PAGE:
The ways in which Anne, the mercurial, earnest girl at the center of the story lived, learned, grew, and blundered her way through life resonated with me, a perennial outsider and dreamer, wounded by things that, like Anne’s cruel treatment at the hands of the Hammonds and the orphanage
Buffy the Vampire Slayer, which just celebrated its 20th anniversary, is remembered for its campy, sometimes silly, iconic vampire lore. And yet, while watching it as it aired, it never occurred to me that the classic Prince of Darkness—Dracula—might appear.
This is the third in a series of posts entitled Conversations Between TV and Literature. In each entry, I will explore literary allusions on specific television shows and the resulting intertextuality between the two works.
This is the first in a series of posts entitled Conversations Between TV and Literature. In each entry, I will explore literary allusions on specific television shows and the resulting intertextuality between the two works.
In Seamus Heaney’s acclaimed translation of Beowulf, the narrator describes Grendel and his mother’s fearsome raids, declaring that no one is safe “where these Reavers from Hell roam on their errands.” This was by far the most high-profile usage of the word “reaver,” an otherwise obscure and obsolete term
In an episode of HBO’s Girls titled “Free Snacks,” aspiring writer Hannah Horvath lands a job producing “advertorial” content at GQ. Characteristically sharp and observant, she immediately brainstorms circles around her coworkers; at this rate, they suggest, she could really make a name for herself. But Hannah isn’t interested.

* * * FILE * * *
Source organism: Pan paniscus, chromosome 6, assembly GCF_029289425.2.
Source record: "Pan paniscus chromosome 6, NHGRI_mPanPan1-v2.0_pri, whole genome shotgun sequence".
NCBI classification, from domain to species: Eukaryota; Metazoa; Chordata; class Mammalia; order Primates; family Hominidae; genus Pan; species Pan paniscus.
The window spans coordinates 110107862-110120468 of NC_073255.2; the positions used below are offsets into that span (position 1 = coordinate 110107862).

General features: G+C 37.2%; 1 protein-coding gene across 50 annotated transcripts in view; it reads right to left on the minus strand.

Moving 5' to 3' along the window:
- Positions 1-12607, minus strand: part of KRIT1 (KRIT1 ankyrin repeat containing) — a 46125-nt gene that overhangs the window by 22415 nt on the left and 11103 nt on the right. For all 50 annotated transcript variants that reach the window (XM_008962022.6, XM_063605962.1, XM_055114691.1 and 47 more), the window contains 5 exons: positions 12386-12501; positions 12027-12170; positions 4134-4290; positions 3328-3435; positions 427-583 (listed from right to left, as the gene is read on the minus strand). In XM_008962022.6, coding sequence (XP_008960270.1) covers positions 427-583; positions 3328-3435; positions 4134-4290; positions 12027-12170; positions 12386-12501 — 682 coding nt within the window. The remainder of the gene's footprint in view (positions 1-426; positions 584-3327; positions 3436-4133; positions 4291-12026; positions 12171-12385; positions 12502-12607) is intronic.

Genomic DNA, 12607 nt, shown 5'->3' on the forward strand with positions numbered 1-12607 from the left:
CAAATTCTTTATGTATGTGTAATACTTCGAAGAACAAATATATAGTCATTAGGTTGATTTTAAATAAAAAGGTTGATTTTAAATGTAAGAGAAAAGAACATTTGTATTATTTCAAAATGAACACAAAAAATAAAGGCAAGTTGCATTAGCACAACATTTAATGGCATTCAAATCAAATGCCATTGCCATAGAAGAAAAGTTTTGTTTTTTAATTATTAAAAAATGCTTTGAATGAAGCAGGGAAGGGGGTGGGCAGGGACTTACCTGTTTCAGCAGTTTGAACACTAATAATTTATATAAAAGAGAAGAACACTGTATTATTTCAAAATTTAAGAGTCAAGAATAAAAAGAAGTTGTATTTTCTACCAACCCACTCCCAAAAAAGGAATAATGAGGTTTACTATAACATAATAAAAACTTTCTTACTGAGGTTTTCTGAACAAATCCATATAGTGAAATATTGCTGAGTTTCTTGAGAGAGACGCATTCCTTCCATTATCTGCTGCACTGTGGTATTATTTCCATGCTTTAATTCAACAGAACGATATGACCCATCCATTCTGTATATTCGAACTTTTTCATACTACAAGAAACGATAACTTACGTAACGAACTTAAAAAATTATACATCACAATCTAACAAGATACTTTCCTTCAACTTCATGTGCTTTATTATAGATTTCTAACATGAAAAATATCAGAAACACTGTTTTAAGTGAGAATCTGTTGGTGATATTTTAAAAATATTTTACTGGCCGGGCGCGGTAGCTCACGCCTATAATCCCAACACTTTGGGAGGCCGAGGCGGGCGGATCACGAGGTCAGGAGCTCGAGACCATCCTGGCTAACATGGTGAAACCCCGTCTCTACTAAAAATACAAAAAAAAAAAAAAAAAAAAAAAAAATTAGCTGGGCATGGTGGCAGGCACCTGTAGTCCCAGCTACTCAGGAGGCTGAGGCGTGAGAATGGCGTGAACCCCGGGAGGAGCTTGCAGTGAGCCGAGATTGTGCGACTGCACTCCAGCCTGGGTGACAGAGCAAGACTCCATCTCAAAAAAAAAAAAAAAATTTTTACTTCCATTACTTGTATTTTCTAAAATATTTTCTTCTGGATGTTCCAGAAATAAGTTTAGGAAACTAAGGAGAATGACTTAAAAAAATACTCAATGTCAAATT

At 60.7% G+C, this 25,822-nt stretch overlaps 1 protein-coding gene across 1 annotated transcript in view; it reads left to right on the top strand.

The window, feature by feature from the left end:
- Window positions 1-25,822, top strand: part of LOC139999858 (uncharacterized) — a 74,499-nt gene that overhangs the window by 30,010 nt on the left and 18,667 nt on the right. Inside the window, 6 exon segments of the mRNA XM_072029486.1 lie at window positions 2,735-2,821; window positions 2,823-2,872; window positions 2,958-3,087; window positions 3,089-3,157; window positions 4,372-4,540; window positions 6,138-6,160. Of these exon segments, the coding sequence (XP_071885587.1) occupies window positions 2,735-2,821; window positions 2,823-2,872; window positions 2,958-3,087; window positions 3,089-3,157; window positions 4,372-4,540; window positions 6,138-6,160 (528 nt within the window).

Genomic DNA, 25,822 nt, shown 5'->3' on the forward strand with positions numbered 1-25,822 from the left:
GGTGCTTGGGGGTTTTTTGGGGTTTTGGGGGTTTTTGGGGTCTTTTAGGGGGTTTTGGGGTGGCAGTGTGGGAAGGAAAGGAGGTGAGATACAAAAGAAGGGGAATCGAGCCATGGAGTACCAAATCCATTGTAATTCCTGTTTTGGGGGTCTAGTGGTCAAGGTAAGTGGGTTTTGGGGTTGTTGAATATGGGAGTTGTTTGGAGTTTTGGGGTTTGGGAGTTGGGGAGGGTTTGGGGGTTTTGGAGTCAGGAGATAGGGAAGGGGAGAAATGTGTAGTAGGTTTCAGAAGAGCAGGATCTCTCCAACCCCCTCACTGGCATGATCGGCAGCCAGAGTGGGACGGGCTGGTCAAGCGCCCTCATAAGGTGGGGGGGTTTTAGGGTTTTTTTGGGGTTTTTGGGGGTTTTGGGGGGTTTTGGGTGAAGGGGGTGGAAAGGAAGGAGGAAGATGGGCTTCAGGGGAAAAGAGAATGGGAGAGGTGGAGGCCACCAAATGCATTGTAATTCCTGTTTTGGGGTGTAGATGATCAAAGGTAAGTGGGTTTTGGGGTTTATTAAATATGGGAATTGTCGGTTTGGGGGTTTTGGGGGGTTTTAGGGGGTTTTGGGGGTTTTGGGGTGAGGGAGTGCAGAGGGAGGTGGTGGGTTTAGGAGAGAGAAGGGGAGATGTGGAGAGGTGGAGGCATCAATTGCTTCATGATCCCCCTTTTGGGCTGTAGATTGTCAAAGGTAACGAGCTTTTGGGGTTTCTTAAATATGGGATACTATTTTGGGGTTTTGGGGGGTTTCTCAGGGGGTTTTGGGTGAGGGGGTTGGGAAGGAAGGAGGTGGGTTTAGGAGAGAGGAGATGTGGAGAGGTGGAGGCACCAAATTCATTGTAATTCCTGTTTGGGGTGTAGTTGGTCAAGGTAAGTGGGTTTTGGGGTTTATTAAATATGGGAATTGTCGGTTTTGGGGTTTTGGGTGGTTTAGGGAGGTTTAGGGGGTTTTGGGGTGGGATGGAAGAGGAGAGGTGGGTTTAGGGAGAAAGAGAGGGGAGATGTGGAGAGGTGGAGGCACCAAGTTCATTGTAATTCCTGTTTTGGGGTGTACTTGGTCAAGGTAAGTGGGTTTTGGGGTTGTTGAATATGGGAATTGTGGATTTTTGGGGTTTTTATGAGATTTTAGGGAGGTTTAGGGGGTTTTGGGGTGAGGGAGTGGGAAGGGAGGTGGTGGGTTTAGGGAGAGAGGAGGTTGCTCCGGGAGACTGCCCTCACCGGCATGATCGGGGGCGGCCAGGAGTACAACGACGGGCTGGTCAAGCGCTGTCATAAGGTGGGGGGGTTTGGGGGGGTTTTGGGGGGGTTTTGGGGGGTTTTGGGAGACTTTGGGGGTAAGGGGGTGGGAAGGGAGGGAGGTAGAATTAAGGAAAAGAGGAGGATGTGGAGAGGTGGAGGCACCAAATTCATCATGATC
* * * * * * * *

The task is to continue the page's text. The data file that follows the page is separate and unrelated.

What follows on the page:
‘Tis the season for gift giving, and what makes a better gift than an unforgettable book? 2014 has been a great year for books and television both, so here are some pairings to help you shop for the TV enthusiast in your life.
I spent the past few years writing a memoir about a secret I kept throughout my adolescence, and the book is set to debut next Tuesday. When I was ten years old, a beloved piano teacher in my small hometown was accused of sexually assaulting his young female students.
In his remarkable debut novel High as the Horses’ Bridles, Scott Cheshire tackles the loaded subject of faith and religious fanaticism in America with the same élan, sophistication, and depth found in HBO’s neo-noir series True Detective. I had the pleasure of asking Cheshire about the parallels between his
CJ Hauser’s evocative debut novel The From-Aways will take you deep inside small-town New England, a budding friendship, and troubled family ties. It’s a whip-smart and heartfelt book. It also shares some common ground with the fan-favorite television series Gilmore Girls, and below CJ and I discuss the show,